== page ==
A few paces off knelt another actor in black, a man with greying hair pulled in a neat bun. His fingers were curled around the hilt of a dagger, and his other hand covered his face in what appeared to be a subtle and masculine expression of grief.
Tom Cooke didn’t know what the fuck was going on.
He didn’t even know what language they were speaking, and it was too late to ask now. Besides, he was far more interested in the show that was going on in the audience: wealthy, important folks milling about, whispering and chattering in their cliques, occasionally flitting from box to box like bees touring flowers. A ways across the theatre, a little lower down, he could clearly see an entourage of important-looking toffins gathered round a seated figure swaddled in heavy furs and blankets. He even saw a few faces he recognized from earlier that month, and he tried to keep track of them, commit them to memory.
That, at least, felt useful, though he couldn’t say he was enjoying the evening otherwise.
This whole outing had been Incumbent Alcide Perreault’s idea, but at present, he wasn’t known to be the finest host. He hadn’t been married to Marie a year, and they were already hissing and fussing at each other like stray cats begrudgingly sharing the same alleyway. Half an hour ago, she’d idly pointed out the leading man, a slim Hoxian baritone with a distinctive cast of features, and said some words in his favor; as far as Tom could tell, it’d fired up old Alcide, and Marie still wasn’t hearing the end of it. At this point, she’d cut across him to point out something or other about some Rochester woman, but they were speaking in hushed tones, and Tom caught about every third word.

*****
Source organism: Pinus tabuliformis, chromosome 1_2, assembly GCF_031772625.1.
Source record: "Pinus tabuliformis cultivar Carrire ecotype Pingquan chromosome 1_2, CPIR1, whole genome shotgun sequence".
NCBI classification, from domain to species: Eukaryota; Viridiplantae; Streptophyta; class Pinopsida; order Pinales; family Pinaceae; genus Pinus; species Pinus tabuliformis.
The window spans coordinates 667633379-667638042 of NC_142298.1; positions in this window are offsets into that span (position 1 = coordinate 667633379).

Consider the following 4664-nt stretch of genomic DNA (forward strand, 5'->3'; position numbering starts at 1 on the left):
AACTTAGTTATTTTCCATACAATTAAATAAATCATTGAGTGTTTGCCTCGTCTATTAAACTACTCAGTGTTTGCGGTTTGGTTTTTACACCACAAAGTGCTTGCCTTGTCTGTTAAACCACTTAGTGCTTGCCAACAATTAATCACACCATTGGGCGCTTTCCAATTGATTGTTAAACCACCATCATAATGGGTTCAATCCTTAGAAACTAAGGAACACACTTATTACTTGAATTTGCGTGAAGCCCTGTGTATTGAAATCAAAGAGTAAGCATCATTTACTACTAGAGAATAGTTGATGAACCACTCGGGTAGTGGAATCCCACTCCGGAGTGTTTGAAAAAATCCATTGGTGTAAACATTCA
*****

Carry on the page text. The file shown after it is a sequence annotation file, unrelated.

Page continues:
Some ways behind Perreault, all the way in the back, sat a Judge Nicholas Swindlehurste, though you wouldn’t have known him from a theatrical prop. He must’ve been older than time, and he kept drifting off, his wrinkled hands folded in his lap. Unfortunately, he had the unsettling habit of sleeping with his eyes open, and Tom kept glancing over to see him staring through half-lidded eyes, lips moving slightly as if he were working through his thoughts. Occasionally, a loud noise would rouse him to startled wakefulness, but he’d drop off almost immediately after.
Closest to Tom and Diana were Cassian and Verity Warwick. Cassian was roughly Anatole’s age, a well-respected advocate in Vienda and (evidently) an old friend from Brunnhold. If Tom had harbored any worries about this, Verity soon assuaged them; Cassian couldn’t get a word in edgeways, and had, in fact, begun to look a little ill. So he’d nodded attentively, hummed the requisite toffin laughs at Mrs. Warwick’s juicy bits of gossip, and let Diana lead the way.
That was just as well, because it was the seventh member of their little party that bothered Tom the most. He knew Corwynn, of course – Corinth Wynngate III, as they called him Uptown – but not like this, and he reckoned they hadn’t left off their last meeting on the most normal of terms. He didn’t quite know how to deal with the King’s taxman anymore, not in this context, not with both of them in on Tom’s little secret. Not with both of them in on so many secrets. It was surreal, being here, being who he was now, seeing a familiar face from a different world.
He tried to ignore it, but his mind kept drifting away from Verity’s chatter, drifting toward the towheaded gunman. Nevertheless, he was torn from his reverie by the sound of shuffling and coughs, a whispered apology – he glanced over to see Warwick headed swiftly toward the exit, face slack and pale. Verity stood and began to follow him, but a lingering glance at Diana told Tom he’d missed something important.